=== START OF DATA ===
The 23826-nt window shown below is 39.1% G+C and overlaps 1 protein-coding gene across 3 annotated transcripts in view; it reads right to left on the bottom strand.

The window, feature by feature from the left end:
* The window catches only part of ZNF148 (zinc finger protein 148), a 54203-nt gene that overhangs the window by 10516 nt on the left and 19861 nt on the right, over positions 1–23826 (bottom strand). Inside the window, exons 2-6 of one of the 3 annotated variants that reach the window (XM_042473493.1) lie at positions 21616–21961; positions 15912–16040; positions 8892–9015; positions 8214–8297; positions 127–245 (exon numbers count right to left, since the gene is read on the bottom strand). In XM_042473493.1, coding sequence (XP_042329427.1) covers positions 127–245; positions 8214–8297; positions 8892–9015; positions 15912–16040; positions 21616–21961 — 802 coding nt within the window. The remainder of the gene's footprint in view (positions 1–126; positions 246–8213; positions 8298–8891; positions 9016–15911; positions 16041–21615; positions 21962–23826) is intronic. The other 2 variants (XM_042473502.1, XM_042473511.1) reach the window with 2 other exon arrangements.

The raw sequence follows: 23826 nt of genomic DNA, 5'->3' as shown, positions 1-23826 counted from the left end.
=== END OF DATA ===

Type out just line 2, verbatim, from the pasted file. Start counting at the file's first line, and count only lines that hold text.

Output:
The window, feature by feature from the left end: